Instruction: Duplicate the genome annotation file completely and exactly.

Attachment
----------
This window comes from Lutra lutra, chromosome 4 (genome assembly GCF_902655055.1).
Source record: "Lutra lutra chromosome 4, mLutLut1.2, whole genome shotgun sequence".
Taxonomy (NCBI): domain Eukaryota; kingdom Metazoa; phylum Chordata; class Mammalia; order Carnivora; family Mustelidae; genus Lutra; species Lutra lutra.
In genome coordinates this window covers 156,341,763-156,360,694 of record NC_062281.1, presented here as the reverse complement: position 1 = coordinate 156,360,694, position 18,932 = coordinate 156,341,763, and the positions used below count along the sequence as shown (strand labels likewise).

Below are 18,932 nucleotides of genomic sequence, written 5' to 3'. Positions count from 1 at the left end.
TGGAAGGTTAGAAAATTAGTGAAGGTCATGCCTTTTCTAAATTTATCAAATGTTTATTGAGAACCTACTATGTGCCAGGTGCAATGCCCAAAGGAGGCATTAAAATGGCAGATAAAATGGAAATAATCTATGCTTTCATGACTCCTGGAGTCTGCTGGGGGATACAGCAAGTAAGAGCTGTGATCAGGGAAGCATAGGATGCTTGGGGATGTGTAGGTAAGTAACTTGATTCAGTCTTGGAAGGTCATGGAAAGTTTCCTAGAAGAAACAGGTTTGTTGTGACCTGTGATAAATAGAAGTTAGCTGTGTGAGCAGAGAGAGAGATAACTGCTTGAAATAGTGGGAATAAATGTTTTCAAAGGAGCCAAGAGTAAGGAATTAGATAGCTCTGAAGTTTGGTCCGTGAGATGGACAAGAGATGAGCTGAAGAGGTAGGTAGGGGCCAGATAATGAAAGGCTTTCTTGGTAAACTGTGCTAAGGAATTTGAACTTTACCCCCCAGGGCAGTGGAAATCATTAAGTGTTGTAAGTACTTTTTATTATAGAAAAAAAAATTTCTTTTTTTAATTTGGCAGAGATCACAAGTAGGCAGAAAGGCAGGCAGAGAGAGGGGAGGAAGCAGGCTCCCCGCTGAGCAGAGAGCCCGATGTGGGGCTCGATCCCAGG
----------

This window comes from Lutra lutra, chromosome 4 (genome assembly GCF_902655055.1).
Source record: "Lutra lutra chromosome 4, mLutLut1.2, whole genome shotgun sequence".
Taxonomy (NCBI): domain Eukaryota; kingdom Metazoa; phylum Chordata; class Mammalia; order Carnivora; family Mustelidae; genus Lutra; species Lutra lutra.
In genome coordinates this window covers 156,341,763-156,360,694 of record NC_062281.1, presented here as the reverse complement: position 1 = coordinate 156,360,694, position 18,932 = coordinate 156,341,763, and the positions used below count along the sequence as shown (strand labels likewise).

Below are 18,932 nucleotides of genomic sequence, written 5' to 3'. Positions count from 1 at the left end.
TGGAAGGTTAGAAAATTAGTGAAGGTCATGCCTTTTCTAAATTTATCAAATGTTTATTGAGAACCTACTATGTGCCAGGTGCAATGCCCAAAGGAGGCATTAAAATGGCAGATAAAATGGAAATAATCTATGCTTTCATGACTCCTGGAGTCTGCTGGGGGATACAGCAAGTAAGAGCTGTGATCAGGGAAGCATAGGATGCTTGGGGATGTGTAGGTAAGTAACTTGATTCAGTCTTGGAAGGTCATGGAAAGTTTCCTAGAAGAAACAGGTTTGTTGTGACCTGTGATAAATAGAAGTTAGCTGTGTGAGCAGAGAGAGAGATAACTGCTTGAAATAGTGGGAATAAATGTTTTCAAAGGAGCCAAGAGTAAGGAATTAGATAGCTCTGAAGTTTGGTCCGTGAGATGGACAAGAGATGAGCTGAAGAGGTAGGTAGGGGCCAGATAATGAAAGGCTTTCTTGGTAAACTGTGCTAAGGAATTTGAACTTTACCCCCCAGGGCAGTGGAAATCATTAAGTGTTGTAAGTACTTTTTATTATAGAAAAAAAAATTTCTTTTTTTAATTTGGCAGAGATCACAAGTAGGCAGAAAGGCAGGCAGAGAGAGGGGAGGAAGCAGGCTCCCCGCTGAGCAGAGAGCCCGATGTGGGGCTCGATCCCAGG